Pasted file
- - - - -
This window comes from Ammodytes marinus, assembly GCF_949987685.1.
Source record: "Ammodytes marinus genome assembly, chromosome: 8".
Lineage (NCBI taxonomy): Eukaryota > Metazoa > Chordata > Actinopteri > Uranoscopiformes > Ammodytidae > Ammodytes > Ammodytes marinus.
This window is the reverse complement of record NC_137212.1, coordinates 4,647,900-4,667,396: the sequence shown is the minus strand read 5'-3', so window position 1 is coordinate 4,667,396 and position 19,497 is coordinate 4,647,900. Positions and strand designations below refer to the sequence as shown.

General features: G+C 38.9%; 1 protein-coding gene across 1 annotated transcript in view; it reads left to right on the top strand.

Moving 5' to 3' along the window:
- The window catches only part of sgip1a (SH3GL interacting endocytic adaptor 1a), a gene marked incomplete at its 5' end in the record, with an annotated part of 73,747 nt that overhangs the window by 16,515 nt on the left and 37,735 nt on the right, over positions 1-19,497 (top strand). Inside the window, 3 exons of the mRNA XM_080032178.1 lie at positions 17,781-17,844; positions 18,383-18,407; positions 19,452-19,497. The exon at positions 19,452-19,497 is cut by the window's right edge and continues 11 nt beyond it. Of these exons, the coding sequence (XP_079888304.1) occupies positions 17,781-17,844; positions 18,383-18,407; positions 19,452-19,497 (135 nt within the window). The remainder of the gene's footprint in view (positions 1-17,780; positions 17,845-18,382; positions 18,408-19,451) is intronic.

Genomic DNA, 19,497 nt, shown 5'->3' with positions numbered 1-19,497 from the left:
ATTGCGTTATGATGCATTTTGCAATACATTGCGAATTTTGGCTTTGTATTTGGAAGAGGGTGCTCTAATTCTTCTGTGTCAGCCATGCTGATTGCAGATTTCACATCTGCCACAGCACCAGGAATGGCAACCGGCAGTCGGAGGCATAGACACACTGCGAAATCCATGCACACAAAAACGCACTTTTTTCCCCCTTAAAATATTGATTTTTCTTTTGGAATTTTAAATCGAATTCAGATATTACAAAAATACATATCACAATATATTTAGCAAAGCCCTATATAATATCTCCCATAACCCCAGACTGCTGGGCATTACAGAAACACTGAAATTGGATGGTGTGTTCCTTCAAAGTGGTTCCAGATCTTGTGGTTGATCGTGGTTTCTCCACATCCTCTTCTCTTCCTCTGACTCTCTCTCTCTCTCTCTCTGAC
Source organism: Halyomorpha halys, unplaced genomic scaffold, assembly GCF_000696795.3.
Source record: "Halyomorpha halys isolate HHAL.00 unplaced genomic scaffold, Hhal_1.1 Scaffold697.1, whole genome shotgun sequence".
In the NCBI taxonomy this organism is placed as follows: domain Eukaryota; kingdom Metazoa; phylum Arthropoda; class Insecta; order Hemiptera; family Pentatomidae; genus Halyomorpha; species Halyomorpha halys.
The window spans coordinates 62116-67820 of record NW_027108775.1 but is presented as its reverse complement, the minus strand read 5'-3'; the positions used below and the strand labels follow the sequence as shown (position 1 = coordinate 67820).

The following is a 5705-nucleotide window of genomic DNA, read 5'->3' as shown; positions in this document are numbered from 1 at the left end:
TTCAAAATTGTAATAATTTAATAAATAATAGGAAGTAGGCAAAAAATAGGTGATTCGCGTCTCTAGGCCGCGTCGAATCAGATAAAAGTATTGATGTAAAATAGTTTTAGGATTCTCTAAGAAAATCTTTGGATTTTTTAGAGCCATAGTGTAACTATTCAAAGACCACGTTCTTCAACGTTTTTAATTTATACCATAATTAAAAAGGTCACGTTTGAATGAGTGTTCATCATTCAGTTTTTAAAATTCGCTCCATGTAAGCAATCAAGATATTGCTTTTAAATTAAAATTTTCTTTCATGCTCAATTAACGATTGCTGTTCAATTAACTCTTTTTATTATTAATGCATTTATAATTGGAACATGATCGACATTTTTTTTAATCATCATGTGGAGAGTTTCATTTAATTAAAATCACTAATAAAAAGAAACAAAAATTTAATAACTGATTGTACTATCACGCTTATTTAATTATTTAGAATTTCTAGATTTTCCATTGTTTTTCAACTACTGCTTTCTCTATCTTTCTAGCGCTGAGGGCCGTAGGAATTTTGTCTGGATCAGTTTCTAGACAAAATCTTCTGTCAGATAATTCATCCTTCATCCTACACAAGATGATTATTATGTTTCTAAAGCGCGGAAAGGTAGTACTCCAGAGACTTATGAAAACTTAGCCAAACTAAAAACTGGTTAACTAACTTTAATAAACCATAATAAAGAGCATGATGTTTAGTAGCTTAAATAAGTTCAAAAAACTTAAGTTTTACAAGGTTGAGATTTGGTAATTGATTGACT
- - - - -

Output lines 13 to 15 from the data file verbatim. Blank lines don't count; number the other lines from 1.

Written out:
The window spans coordinates 62116-67820 of record NW_027108775.1 but is presented as its reverse complement, the minus strand read 5'-3'; the positions used below and the strand labels follow the sequence as shown (position 1 = coordinate 67820).

The following is a 5705-nucleotide window of genomic DNA, read 5'->3' as shown; positions in this document are numbered from 1 at the left end:
TTCAAAATTGTAATAATTTAATAAATAATAGGAAGTAGGCAAAAAATAGGTGATTCGCGTCTCTAGGCCGCGTCGAATCAGATAAAAGTATTGATGTAAAATAGTTTTAGGATTCTCTAAGAAAATCTTTGGATTTTTTAGAGCCATAGTGTAACTATTCAAAGACCACGTTCTTCAACGTTTTTAATTTATACCATAATTAAAAAGGTCACGTTTGAATGAGTGTTCATCATTCAGTTTTTAAAATTCGCTCCATGTAAGCAATCAAGATATTGCTTTTAAATTAAAATTTTCTTTCATGCTCAATTAACGATTGCTGTTCAATTAACTCTTTTTATTATTAATGCATTTATAATTGGAACATGATCGACATTTTTTTTAATCATCATGTGGAGAGTTTCATTTAATTAAAATCACTAATAAAAAGAAACAAAAATTTAATAACTGATTGTACTATCACGCTTATTTAATTATTTAGAATTTCTAGATTTTCCATTGTTTTTCAACTACTGCTTTCTCTATCTTTCTAGCGCTGAGGGCCGTAGGAATTTTGTCTGGATCAGTTTCTAGACAAAATCTTCTGTCAGATAATTCATCCTTCATCCTACACAAGATGATTATTATGTTTCTAAAGCGCGGAAAGGTAGTACTCCAGAGACTTATGAAAACTTAGCCAAACTAAAAACTGGTTAACTAACTTTAATAAACCATAATAAAGAGCATGATGTTTAGTAGCTTAAATAAGTTCAAAAAACTTAAGTTTTACAAGGTTGAGATTTGGTAATTGATTGACT